'We need rain': Extended dry spell could stunt field crops in eastern Ontario

The lack of rain over the past month set a record in Ottawa, and farmers across eastern Ontario are seeing the effects of that on their field crops.

Near Athens, northwest of Brockville, Andreas Baumann of Wittekind Jersey Farm just finished planting soybeans last week.

"Inputs went good, it was dry to get it in. Now we need rain to get it to grow," Baumann said, standing in one of his hayfields. 

He's farmed full-time for 11 years, and he can't remember having a drier month of May.

"It's important to make sure we get full germination," Baumann said. "Our beans are struggling a little bit right now. We had to plant them deeper, make sure we got the moisture and the hay crop behind us here was cut last week. And if it doesn't get rain this will be our second cut which is not much."

The city of Ottawa set a record with the driest May in 100 years. Environment Canada senior climatologist David Phillips agrees it's been a tough stretch.

"At the Ottawa Airport, only 13 millimetres of rain. You normally would get 80 millimetres of rain," Phillips said. "And most of the rain occurred on the first week of May, so really, we've had just less than a thimbleful of rain in the last three weeks."

"It's almost as if nature's forgotten how to precipitate in the Ottawa Valley," added Phillips. "But it's a problem that's occurring right from the Okanagan right through to eastern Quebec. Extreme in the Prairies."

Phillips said in the last three weeks, no area in Canada has been drier than eastern Ontario and southwestern Ontario.

Rain is in the forecast for Thursday across most of the region, but it will not add up to much relief.

"It's going to be a very disorganized, weak system that's going to come in and bring maybe rain starting early Thursday morning in the Ottawa area," Phillips said. "From five to 20 millimeters of rain. It's welcome, accepted, it's good, but it's not the drought buster that farmers need."

"I would like to see a good inch, like a good soaking rain, preferably an all day rain," added Baumann. "Not a downpour, nice, nice, steady rain that lasts all day to kind of soak in. And that should get us through another two or three weeks."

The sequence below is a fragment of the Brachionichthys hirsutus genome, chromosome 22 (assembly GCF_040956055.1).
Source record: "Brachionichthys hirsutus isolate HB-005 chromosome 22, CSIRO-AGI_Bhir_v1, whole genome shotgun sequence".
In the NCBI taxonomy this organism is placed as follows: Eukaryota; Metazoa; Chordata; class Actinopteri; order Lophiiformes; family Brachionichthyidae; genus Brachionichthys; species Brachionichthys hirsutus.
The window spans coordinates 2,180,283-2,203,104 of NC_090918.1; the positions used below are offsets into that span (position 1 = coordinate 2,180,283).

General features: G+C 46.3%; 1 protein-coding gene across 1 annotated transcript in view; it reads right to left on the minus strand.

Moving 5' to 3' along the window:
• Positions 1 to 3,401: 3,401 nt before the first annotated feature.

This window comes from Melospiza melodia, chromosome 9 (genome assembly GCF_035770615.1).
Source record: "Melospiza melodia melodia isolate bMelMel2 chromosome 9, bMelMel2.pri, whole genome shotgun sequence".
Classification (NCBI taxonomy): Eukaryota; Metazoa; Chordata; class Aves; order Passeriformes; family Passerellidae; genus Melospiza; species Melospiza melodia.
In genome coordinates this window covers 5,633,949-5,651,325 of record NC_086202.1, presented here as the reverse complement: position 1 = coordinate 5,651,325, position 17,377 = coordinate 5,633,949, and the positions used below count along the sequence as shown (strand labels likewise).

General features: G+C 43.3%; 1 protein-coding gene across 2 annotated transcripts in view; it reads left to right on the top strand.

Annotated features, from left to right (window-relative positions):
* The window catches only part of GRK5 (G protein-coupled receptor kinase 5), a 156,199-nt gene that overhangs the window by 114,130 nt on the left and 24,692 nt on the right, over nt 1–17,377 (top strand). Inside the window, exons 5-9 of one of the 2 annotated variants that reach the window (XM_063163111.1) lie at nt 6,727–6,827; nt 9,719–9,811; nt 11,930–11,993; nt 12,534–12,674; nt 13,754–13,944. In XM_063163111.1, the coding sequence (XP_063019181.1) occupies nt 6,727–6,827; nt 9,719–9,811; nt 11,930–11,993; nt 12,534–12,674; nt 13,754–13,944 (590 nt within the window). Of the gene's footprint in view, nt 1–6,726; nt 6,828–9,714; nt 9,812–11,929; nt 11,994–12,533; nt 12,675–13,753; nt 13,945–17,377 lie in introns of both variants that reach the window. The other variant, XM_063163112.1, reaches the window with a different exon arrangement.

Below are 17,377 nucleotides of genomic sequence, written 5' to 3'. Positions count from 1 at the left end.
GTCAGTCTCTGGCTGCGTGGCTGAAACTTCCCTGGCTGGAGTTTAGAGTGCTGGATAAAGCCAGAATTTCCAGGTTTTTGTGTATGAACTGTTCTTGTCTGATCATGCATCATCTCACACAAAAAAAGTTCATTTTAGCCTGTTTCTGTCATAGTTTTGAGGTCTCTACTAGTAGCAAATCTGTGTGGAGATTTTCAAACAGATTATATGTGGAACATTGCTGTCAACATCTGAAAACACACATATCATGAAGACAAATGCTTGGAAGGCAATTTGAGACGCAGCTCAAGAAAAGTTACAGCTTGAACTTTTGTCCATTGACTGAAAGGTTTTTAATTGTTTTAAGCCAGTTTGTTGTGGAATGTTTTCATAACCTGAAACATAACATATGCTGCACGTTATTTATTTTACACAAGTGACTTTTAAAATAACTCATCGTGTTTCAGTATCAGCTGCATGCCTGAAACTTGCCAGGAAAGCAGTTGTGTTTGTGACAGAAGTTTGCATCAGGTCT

"(Our) corn and beans will start to struggle for sure. We're on marginal ground here, a lot of shallow ground. So if we don't get steady rains, we run out of moisture," said Baumann. "We've implemented moisture preserving techniques, no-till and minimum till in the last 10 years on our farm, which helps. But it only does so much."

Baumann cuts hay two to three times a year, and if his hayfields don't get the moisture they need, they won't have enough forage for their cows to get them through the year.

"We'll end up needing to buy hay from other places. It's costly. It's cheaper for us to grow it ourselves," added Baumann.

After Thursday, temperatures are set to soar, reaching into the 30s and possibly setting records across the region.

"These are eight or nine degrees warmer than you'd expect for this time of the year," said Phillips. "It's more like kind of mid-July, not early June kind of temperatures."

"We see nothing but wall to wall sunshine, warm temperatures, warm nights and high humidity," said Phillips. "That just sucks every bit of moisture out of the ground."

"Muscle shirt and tank top kind of weather, good beer drinking weather, but hardly anything to correct the situation, which has been a moisture deficit for several weeks now," Phillips said.

This heat coming after frost hit farmers' crops over the weekend.

"We were lucky we didn't get hit," said Baumann. "Our neighbours lost some sweet corn and some strawberry plants and tomatoes and stuff like that, some other places I've heard did lose field crops."

The main focus right now is the rainfall farmers desperately need.

"A couple of guys that I know, some guys are just putting in some millet for emergency forages and it definitely needs some rain now to make sure it germinates," added Baumann.

"I think we still have a few weeks. I wouldn't call it a disaster yet at this point," he said.